Japan’s J-Style is for Real

Published On November 9, 2016 | By Greg | Culture, Japan, Opinion

Japanese hip-hop has expanded more recently with some songs getting a lot of publicity on YouTube. Even though people were already aware of the Japanese being heavily influenced by black culture, these songs showed plenty of people including myself who didn’t know much about their style, that they do try to be like U.S black hip-hop artists.

When doing research on Japan’s hip-hop, I almost always see results about black culture, B-boys, B-girls, and B-style. B-style is literally a “contraction of the words “Black” and “Lifestyle” that refers to a subculture of young Japanese people who love American hip-hop culture so much that they do everything in their power to look as African American as possible.

It has been interesting to see that people find the Japanese attempts to show respect to blacks in hip-hop to be so offensive. It’s also interesting to think about whether they’re actually being disrespectful to blacks or are trying to make their own culture that is heavily influenced by blacks. It shouldn’t offend them, but it is understandable if Americans find it weird.

First, Americans find it weird that the Japanese artists copy Black hip-hop artists actions in videos and clothing. It’s different to see people from another country copying you. Next, as weird as it is, it’s not fair to say Japanese artists shouldn’t tan to appear black, have dreadlocks or curls, and wear a lot of jewelry.

Curly hair and dreadlocks should be something anyone can have without it being a problem. In addition, getting their hair done in that fashion takes a lot of effort because the youth “visit special African hair salons to get braids or curly hair. These salons are usually found in Tokyo’s ghettos and are run by small African communities.

Wearing a lot of jewelry shows wealth and in all cultures, people will wear a lot of jewelry if they can afford it. Getting chains and pinky rings might be more black culture, but it isn’t insulting if the Japanese copy them.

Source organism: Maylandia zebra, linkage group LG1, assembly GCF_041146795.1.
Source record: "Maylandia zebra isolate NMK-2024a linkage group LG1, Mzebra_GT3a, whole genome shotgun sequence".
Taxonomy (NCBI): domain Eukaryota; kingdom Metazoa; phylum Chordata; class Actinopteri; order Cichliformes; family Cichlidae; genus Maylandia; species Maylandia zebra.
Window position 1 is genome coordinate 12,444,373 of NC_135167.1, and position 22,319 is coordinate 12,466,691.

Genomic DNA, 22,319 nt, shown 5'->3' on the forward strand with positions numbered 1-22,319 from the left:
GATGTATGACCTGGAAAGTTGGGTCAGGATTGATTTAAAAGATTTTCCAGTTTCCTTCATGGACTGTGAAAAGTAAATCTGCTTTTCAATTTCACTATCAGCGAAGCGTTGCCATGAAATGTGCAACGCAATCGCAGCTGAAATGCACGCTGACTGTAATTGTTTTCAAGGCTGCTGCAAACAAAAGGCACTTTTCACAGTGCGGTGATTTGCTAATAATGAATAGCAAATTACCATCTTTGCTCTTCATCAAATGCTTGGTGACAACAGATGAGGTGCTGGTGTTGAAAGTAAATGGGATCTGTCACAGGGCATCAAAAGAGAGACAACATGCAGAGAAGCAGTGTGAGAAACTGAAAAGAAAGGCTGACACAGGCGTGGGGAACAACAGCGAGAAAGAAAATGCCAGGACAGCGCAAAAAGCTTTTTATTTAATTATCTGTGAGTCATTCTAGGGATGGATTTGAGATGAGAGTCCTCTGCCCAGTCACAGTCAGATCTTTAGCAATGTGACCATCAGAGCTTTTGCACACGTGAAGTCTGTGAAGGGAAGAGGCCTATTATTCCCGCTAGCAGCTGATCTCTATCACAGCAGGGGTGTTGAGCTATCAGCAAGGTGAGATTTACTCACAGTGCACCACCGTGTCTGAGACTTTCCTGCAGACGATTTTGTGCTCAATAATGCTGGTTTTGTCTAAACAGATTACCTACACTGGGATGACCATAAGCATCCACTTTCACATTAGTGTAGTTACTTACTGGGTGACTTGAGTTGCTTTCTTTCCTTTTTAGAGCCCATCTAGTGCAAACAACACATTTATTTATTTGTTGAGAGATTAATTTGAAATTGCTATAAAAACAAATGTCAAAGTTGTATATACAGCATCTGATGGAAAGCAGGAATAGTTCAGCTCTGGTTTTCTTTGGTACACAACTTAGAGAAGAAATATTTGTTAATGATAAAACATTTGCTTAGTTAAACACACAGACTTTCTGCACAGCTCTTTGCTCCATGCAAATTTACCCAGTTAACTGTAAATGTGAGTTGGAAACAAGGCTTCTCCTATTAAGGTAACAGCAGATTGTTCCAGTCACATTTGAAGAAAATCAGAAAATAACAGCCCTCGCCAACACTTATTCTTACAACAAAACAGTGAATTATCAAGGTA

Lastly, Americans tan a lot as well and don’t get criticized for it. Everyone has the right to tan if they want to. Some people see the Japanese copying the blacks as an attempt to be like the best, and in their opinion, black hip-hop artists are the best.

Some say that the Japanese youth are trying to show respect to blacks, but there will always be people who doubt them. They should try to find different ways to show their appreciation, but at the same time, we should not force a group to change to change it’s ways.

Trying to have the same skin color and hair styles seems weird to us, but maybe to them part of being like the best is also looking like them too. In Japan, a woman responded to a question about if people in japan believed it was inappropriate and she responded saying that “not in Japan, but in most comments underneath videos on YouTube you see fierce reactions. Many seem to feel the Afro-American typecasting is all wrong.”

Vice.com photos of J-style youth

Another issue people have is blackface. This to me is more offensive and something that the youth in Japan stop. In a lot of cases, it seems like the youth don’t know about the history for blacks in the United States, so they aren’t aware that their acts are pretty racist.

Iconic Japanese music ensemble RATS & STAR and “girl idol” group Momoiro Clover Z recently appeared together on a popular television program sporting “blackface” makeup, sparking a debate about whether the practice can be deemed racist in Japan.

I question whether they know or not because there were slaves in Japan, and even though they thought they looked and were interesting, they still know they were mistreated globally.

The youth in Japan is interested in black culture, but should stop acting how they do. Since so many people find it offensive and people can’t really tell if they respect blacks or are being racist, that they should not do it at all. In general, hip-hop should definitely continue, but the extra things like clothing, jewelry, and the constant tanning to look black should stop.

(This article was written by Kyle Padmore as part of the Global Hip Hop Cultures class at Trinity College Fall 2016 semester.)